in 52 Weeks
Strong Woman: Ella Rumple
My great grandmother, Ella Anne Rumple, experienced many hard times, she was a woman who drew on her experience to keep her family together, a strong woman. She was born and raised on a small family farm in Van Wert County, Ohio. Her father was a veteran of the Civil War, a farmer and a devout member of the local United Brethren Church. Ella’s mother was from a farm family and had her own experience with hard times and loss. (I wrote about Ella’s maternal grandparents, Samuel and Sarah Gilbert, last year for the Challenge prompt.) I think my great grandmother came by her strength as a combination of her genetics and her own character, the result being a strong woman.
Ella Anne Rumple 1867 – 1962
Ella Anne was the second child born to William T. and Hannah Gilbert Rumple on October 8, 1867.  The Rumple’s were a farming family. Their farm in Van Wert County, Ohio could be described as subsistence farming. They cultivated hay, corn and oats for their chickens, hogs, dairy cow and horse. Their life was simple, even primitive, compared to modern life.
Ella’s first experience with loss was in 1874 at age 5 when her mother, Hannah, died.  This tragic event left Ella’s father, William T. Rumple, a widower with four very young children, including an infant. His father, Daniel Rumple, died that same year.  William was fortunate to have his mother, Mary Elizabeth McBride Rumple, and two sisters, Mary Jane and Sarah Anne, close at hand to help with his children while he worked the family farm with his brother Conrad. (I wrote about Conrad for the Bachelor Uncle prompt last year.)
Ella’s father remarried in 1877 , established a farm away from his siblings, but near by so he could continue to work the family farm. Ella’s father and step-mother, Mary Ann Shock, lost their first child, Ida, at just 22 days old in 1879, but went on to have another 5 children who all survived to adulthood. Ella attended school and church, and helped her parents with household and farm chores, she acquired the sort of skills and attributes that would help her throughout her long life and make her a strong woman.
Life and Loss
Ella married Homer King in 1890.  He was a neighboring farmer who lost his father and two siblings while still a boy. Life was hard for farmers, Ella and Homer had that in common. The couple had 8 children between 1890 and 1908, and they all worked on the family farm in Mercer County, Ohio.
Their eldest daughter, Elsie, married in 1909  and had children in 1911 and 1912. These happy events were followed by sad events. Ella and Homer lost their teenage daughter Roxanne in 1911 to complications of rheumatic fever.  Then, at the end of 1912, Ella’s father William T. Rumple passed away at 73 years of age.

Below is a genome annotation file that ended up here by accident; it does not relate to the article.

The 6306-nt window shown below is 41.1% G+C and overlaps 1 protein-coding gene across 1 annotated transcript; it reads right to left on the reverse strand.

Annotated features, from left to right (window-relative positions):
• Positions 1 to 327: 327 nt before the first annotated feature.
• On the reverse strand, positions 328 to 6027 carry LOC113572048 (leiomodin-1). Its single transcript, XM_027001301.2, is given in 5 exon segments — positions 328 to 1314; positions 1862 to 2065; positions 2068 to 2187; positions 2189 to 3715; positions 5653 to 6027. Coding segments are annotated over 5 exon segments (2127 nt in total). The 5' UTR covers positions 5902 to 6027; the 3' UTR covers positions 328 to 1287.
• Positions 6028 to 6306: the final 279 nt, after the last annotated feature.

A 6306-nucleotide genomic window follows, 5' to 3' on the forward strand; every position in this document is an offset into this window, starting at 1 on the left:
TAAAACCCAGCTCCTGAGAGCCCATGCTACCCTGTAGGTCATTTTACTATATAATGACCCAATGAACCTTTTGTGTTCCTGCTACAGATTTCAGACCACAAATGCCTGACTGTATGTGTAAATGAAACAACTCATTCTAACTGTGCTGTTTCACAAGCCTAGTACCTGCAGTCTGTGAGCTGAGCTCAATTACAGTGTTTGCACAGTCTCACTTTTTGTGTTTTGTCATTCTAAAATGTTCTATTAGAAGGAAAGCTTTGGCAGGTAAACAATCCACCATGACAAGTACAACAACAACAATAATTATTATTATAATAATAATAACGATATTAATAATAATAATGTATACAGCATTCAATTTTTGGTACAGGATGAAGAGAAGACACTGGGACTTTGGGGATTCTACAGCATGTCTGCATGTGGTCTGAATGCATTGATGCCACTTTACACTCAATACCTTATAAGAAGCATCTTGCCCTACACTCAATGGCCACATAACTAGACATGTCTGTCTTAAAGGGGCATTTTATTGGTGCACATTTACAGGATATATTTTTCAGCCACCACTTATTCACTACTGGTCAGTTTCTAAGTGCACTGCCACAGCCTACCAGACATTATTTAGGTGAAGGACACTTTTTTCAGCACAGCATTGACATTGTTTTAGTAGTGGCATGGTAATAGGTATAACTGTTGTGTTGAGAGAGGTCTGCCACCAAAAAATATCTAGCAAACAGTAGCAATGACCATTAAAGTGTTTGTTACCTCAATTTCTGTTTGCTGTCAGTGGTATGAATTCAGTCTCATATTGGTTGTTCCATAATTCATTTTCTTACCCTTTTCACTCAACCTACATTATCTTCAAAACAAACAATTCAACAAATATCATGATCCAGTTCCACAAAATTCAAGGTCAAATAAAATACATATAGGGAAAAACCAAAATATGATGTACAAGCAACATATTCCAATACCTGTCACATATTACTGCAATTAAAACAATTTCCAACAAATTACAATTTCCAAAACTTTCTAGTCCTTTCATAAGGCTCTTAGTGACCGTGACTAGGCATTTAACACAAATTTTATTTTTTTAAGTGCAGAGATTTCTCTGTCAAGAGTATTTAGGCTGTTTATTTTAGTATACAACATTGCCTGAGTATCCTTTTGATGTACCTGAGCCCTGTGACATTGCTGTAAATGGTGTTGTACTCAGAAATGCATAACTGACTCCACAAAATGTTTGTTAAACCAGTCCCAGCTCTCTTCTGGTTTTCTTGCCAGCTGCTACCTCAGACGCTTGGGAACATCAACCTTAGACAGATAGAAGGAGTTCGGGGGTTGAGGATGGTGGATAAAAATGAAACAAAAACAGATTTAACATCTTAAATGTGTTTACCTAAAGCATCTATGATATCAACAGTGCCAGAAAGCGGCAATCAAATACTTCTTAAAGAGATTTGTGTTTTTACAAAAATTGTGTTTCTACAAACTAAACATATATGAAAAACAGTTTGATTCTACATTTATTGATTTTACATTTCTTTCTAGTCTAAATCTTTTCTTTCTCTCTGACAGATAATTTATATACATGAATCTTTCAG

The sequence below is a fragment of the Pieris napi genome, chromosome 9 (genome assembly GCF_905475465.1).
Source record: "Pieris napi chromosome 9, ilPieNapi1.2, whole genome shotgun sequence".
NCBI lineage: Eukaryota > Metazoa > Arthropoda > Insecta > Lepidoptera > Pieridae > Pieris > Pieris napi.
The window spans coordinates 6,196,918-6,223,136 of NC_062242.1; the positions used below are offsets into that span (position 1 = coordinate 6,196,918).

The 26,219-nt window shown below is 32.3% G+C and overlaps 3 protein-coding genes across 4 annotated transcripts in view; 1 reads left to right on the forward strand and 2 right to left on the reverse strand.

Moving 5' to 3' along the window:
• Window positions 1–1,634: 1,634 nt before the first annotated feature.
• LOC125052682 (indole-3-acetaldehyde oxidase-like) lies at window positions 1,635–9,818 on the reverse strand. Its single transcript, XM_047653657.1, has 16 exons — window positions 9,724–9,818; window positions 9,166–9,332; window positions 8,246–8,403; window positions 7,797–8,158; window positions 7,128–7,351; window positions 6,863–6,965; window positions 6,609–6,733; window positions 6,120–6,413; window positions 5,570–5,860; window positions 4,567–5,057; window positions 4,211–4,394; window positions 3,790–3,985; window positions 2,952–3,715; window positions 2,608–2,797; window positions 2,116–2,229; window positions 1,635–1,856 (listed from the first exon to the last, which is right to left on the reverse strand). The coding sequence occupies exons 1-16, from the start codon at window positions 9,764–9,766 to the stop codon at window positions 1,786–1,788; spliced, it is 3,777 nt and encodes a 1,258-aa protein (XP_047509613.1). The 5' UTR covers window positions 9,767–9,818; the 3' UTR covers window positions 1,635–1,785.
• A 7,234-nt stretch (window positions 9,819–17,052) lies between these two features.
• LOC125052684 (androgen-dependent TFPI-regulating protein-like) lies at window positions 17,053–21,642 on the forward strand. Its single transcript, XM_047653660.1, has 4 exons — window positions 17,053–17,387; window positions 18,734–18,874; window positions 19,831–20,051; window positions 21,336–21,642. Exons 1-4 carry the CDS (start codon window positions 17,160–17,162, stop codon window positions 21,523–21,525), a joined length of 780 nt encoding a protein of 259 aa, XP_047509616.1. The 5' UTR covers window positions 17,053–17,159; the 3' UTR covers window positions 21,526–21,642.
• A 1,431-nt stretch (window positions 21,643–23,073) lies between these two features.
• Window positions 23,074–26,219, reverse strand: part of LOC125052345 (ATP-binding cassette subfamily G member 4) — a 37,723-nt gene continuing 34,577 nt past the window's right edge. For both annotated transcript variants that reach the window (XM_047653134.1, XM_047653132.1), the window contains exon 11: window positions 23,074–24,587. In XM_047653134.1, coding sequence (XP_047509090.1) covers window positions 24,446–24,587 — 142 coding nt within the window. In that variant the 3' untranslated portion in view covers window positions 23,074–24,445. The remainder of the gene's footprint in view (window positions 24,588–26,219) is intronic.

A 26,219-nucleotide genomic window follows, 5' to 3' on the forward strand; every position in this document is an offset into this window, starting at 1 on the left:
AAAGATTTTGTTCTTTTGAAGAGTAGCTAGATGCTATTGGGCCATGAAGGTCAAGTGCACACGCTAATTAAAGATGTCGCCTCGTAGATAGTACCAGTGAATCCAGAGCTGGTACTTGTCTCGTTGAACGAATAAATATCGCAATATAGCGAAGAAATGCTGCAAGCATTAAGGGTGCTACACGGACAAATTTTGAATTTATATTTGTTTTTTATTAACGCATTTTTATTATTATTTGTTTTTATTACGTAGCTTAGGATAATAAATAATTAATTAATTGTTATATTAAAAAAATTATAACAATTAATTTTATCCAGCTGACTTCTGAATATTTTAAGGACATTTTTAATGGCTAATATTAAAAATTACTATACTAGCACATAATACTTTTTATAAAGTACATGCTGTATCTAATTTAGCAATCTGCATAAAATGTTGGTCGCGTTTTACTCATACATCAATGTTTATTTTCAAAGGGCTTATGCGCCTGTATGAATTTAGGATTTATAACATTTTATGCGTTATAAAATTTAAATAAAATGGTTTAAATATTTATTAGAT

In 1916, Ella and Homer, and their children, moved to Allen County, Indiana where they farmed land they owned in St. Joseph Township, northeast of Ft. Wayne. During the First World War, two sons were in the service and Ella proudly displayed two stars. [9, 10] Fortunately, both Chas and Oscar survived the war, although they did not return to the farm. Both chose to pursue work in the relatively young auto industry in Detroit.
For reasons never explained, Homer sells the farm in 1919 just as the crop was ready for harvest. Perhaps because his two older sons were not home to help, and one of his younger sons, Lee age 17, was in poor health. This would have left the hard work of harvesting to their 20 year old son, Ray, and himself, now 55 years old, and Ella, age 50. Their youngest children, Edith and Warren, were 16 and 11, respectively. The family relocated to a rented farm near Spencerville in DeKalb County, Indiana. Then, on January 28, 1920, Homer walked away and did not return for eight months. Note the last comment on the handbill, “Has not fully recovered from an attack of influenza.”
In the midst of the family turmoil in 1920, two sons married. Oscar, living in Michigan, quietly married in March and Ray had a more formal affair in June when he married in Fort Wayne to Minnie Henschen. [11, 12] Homer returned home in the fall of 1920, in time for Ella’s 51st birthday.
More Loss, More Life, More Loss
In June 1922, Ella’s 20-year-old son Lee succumbed to tuberculosis and her beloved step-mother, Mary Anne Shock Rumple, passed at the age of 76. [13, 14] By September, Ella’s oldest son Chas has married,  and Ella and Homer leave the farming life and move to a home in Grabill, Indiana, northeast of Ft. Wayne. Their two youngest children found jobs working in factories in Ft. Wayne, Edith as a packer at Wayne Knitting Mills and Warren learned the plating trade at Rose Plating Works. Many farm children were moving to cities at this time to take jobs in factories. The guaranteed income and improved living conditions must have been a strong pull for many of these young people in the 1920’s. Edith married in May 1924  to a man she met while working in the mill, he was a machine operator.
Circumstances changed for Ella and her extended family by 1928. Four of her five married children divorced, perhaps due to the looming economic downturn which was more evident for factory workers. Manufacturing capability had increased during the 1920’s but consumerism had not. A factory worker that built washing machines earned $100 per month, but the washing machine cost on average $100.  Then, in February 1928, Homer’s 83 years old mother, Elizabeth Hammond King Springer Kuhns, dies. (She lived in Ft. Wayne with Homer’s sister Netta Cavender.)